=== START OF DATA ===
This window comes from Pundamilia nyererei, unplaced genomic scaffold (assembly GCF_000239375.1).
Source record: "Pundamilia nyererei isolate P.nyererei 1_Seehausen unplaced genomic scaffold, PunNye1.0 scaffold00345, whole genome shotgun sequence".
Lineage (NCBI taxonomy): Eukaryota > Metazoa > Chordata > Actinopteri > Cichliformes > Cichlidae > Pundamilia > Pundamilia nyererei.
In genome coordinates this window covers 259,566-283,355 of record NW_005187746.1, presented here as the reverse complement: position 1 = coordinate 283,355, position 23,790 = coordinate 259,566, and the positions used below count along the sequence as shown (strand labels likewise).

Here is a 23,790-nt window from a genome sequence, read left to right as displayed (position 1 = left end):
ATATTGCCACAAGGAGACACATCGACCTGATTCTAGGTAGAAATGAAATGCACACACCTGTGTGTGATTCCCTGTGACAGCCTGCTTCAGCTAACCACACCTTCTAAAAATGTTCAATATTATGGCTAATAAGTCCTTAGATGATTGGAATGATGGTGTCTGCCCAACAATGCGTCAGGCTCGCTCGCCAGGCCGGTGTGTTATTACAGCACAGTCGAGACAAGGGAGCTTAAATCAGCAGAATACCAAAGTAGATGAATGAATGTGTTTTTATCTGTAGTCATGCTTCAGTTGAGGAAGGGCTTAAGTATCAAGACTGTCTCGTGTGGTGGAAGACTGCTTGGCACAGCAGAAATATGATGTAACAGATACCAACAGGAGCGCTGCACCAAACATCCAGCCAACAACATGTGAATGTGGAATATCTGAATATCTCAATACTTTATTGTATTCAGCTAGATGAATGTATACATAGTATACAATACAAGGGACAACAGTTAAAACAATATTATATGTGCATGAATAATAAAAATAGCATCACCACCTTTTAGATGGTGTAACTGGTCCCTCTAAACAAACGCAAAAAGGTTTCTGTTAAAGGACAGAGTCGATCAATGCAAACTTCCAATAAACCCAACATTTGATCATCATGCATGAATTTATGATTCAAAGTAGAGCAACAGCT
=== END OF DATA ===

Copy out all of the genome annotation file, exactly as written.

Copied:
This window comes from Pundamilia nyererei, unplaced genomic scaffold (assembly GCF_000239375.1).
Source record: "Pundamilia nyererei isolate P.nyererei 1_Seehausen unplaced genomic scaffold, PunNye1.0 scaffold00345, whole genome shotgun sequence".
Lineage (NCBI taxonomy): Eukaryota > Metazoa > Chordata > Actinopteri > Cichliformes > Cichlidae > Pundamilia > Pundamilia nyererei.
In genome coordinates this window covers 259,566-283,355 of record NW_005187746.1, presented here as the reverse complement: position 1 = coordinate 283,355, position 23,790 = coordinate 259,566, and the positions used below count along the sequence as shown (strand labels likewise).

Here is a 23,790-nt window from a genome sequence, read left to right as displayed (position 1 = left end):
ATATTGCCACAAGGAGACACATCGACCTGATTCTAGGTAGAAATGAAATGCACACACCTGTGTGTGATTCCCTGTGACAGCCTGCTTCAGCTAACCACACCTTCTAAAAATGTTCAATATTATGGCTAATAAGTCCTTAGATGATTGGAATGATGGTGTCTGCCCAACAATGCGTCAGGCTCGCTCGCCAGGCCGGTGTGTTATTACAGCACAGTCGAGACAAGGGAGCTTAAATCAGCAGAATACCAAAGTAGATGAATGAATGTGTTTTTATCTGTAGTCATGCTTCAGTTGAGGAAGGGCTTAAGTATCAAGACTGTCTCGTGTGGTGGAAGACTGCTTGGCACAGCAGAAATATGATGTAACAGATACCAACAGGAGCGCTGCACCAAACATCCAGCCAACAACATGTGAATGTGGAATATCTGAATATCTCAATACTTTATTGTATTCAGCTAGATGAATGTATACATAGTATACAATACAAGGGACAACAGTTAAAACAATATTATATGTGCATGAATAATAAAAATAGCATCACCACCTTTTAGATGGTGTAACTGGTCCCTCTAAACAAACGCAAAAAGGTTTCTGTTAAAGGACAGAGTCGATCAATGCAAACTTCCAATAAACCCAACATTTGATCATCATGCATGAATTTATGATTCAAAGTAGAGCAACAGCT